Patel said in a statement that he will “continue to tell the American people the truth about January 6.” It did not say whether he would comply.
Committee members have said they plan to try and move swiftly to obtain testimony and documents should any witnesses refuse to cooperate. Rep. Adam Schiff, D-Calif., tweeted that if the Trump associates do not comply, “they can be subject to criminal contempt.”
Charging the Trump associates with contempt could still be a lengthy process, including votes of the full House and potential court proceedings.
Because Trump no longer is in office, he cannot directly assert privilege to keep witnesses quiet or documents out of the hands of Congress. As the current president, Biden will have some say in the matter.
The committee has issued more than a dozen subpoenas to people linked to plans for the Jan. 6 protests, including three additional witnesses announced Thursday. Those individuals would be less likely to get help from Trump's executive privilege claims, which would be limited to people who worked in the White House.
The committee chairman, Rep. Bennie Thompson, D-Miss., said subpoenas had gone to Ali Abdul Akbar, also known as Ali Alexander, and Nathan Martin, as well the organization " Stop the Steal, " to learn more about a rally that was planned on the Capitol grounds at the same time as the larger gathering on the National Mall. The committee earlier subpoenaed 11 other individuals connected to the planning of that larger rally.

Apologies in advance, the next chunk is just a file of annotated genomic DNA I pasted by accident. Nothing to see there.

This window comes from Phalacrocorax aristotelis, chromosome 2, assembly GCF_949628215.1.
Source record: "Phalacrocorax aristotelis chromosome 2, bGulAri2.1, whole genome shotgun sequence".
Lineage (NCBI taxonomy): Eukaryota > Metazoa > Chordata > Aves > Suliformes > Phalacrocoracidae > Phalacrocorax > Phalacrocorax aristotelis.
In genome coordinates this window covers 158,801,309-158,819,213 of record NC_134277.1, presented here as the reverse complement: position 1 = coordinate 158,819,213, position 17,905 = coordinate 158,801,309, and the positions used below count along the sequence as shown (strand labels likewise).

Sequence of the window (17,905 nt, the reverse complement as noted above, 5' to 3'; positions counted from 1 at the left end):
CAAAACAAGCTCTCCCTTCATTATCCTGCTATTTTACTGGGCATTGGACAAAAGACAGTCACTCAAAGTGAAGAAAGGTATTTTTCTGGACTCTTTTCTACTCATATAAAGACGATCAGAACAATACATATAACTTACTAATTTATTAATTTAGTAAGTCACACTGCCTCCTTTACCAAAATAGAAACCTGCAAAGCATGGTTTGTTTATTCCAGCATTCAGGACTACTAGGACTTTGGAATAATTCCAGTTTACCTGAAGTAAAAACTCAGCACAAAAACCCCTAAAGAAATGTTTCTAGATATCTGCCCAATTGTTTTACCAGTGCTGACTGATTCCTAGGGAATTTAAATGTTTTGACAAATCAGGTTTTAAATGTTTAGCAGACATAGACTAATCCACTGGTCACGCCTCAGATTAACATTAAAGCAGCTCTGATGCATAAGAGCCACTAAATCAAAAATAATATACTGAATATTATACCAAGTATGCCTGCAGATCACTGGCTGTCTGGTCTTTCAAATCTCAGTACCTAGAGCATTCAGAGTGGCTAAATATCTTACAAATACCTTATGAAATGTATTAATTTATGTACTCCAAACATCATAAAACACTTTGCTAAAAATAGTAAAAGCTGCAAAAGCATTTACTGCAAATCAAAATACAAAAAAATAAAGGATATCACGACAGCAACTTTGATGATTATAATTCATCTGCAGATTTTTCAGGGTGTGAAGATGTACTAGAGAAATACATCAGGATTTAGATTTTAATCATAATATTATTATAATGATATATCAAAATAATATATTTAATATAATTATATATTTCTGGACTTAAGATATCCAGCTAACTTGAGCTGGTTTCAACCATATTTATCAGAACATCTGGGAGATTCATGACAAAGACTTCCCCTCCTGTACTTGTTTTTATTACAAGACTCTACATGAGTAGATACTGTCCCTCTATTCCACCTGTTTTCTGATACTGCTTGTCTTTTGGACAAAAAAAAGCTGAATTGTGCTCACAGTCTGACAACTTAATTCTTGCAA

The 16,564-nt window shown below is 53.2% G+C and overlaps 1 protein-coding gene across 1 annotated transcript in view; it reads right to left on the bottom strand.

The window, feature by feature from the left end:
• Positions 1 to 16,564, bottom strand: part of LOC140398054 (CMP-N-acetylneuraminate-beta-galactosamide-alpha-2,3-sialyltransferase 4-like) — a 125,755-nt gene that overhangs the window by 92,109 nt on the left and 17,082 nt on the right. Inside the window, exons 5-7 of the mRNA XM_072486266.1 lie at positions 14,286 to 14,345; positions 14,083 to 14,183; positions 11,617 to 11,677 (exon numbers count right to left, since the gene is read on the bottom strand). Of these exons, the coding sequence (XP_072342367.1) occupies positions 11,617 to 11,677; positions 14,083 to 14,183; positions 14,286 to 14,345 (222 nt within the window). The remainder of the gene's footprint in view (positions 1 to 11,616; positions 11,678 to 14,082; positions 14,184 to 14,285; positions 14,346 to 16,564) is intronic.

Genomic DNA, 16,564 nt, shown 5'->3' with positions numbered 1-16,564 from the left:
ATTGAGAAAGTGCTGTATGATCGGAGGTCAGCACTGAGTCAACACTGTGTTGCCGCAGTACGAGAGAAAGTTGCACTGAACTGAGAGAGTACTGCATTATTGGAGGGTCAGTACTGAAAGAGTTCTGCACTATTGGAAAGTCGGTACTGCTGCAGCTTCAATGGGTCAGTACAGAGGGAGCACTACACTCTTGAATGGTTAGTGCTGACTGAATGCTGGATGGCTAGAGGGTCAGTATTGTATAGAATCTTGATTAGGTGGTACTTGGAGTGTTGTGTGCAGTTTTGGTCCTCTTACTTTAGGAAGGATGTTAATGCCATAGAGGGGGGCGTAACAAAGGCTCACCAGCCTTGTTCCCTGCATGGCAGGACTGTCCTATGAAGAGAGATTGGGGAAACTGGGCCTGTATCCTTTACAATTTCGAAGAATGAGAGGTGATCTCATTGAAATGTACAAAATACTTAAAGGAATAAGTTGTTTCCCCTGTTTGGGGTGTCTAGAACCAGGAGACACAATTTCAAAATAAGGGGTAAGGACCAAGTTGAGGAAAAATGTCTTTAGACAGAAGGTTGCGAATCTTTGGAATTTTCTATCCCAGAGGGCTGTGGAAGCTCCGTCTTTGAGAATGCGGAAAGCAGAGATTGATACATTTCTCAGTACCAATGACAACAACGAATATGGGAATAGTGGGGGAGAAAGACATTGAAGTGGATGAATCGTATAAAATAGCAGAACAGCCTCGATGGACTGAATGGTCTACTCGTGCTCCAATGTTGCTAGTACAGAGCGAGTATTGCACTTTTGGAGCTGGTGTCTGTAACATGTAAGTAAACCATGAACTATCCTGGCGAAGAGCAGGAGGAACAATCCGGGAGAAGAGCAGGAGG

According to the committee, Alexander released a statement after the riot linking “Stop the Steal” to the Capitol rally permit and explaining that the intention was to direct attendees of the larger rally to march to the Capitol. The panel cited reports that Alexander had made reference “to the possible use of violence to achieve the organization’s goals” and had been in communication with the White House and members of Congress.
“The rally on the Capitol grounds on January 6th, like the rally near the White House that day, immediately preceded the violent attack on the seat of our democracy," Thompson said in a statement. “Over the course of that day, demonstrations escalated to violence and protestors became rioters.”
Thompson said the committee “needs to understand all the details about the events that came before the attack, including who was involved in planning and funding them.”
Alexander has claimed lawmakers helped him plan the rally that led to the siege on the Capitol. He has been in Trump’s orbit for a few years, even being among the participants of Trump's “Presidential Social Media Summit” in July 2019 that included dozens of other conservative voices and far-right provocateurs.
In October 2020, the Arizona Republican Party appeared to ask supporters to consider giving their lives to keep Trump in office, retweeting Alexander’s pledge on Twitter that he was “willing to give my life for this fight.”
Associated Press writers Jill Colvin, Ben Fox and Farnoush Amiri contributed to this report.
Rep. Bennie Thompson D-Miss., chairman of the House Select Committee on the January 6th attack speaks with reporters outside the Capitol in Washington, Friday, Sept. 24, 2021. His panel has subpoenaed four advisers and associates to former President Donald Trump who were in contact with him as hundreds of his followers violently broke into the building and tried to overturn his defeat: former White House Chief of Staff Mark Meadows, former White House Deputy Chief of Staff for Communications Dan Scavino, former Defense Department official Kashyap Patel and former adviser Stephen Bannon. (AP Photo/J. Scott Applewhite)
Credit: J. Scott Applewhite
Credit: J. Scott Applewhite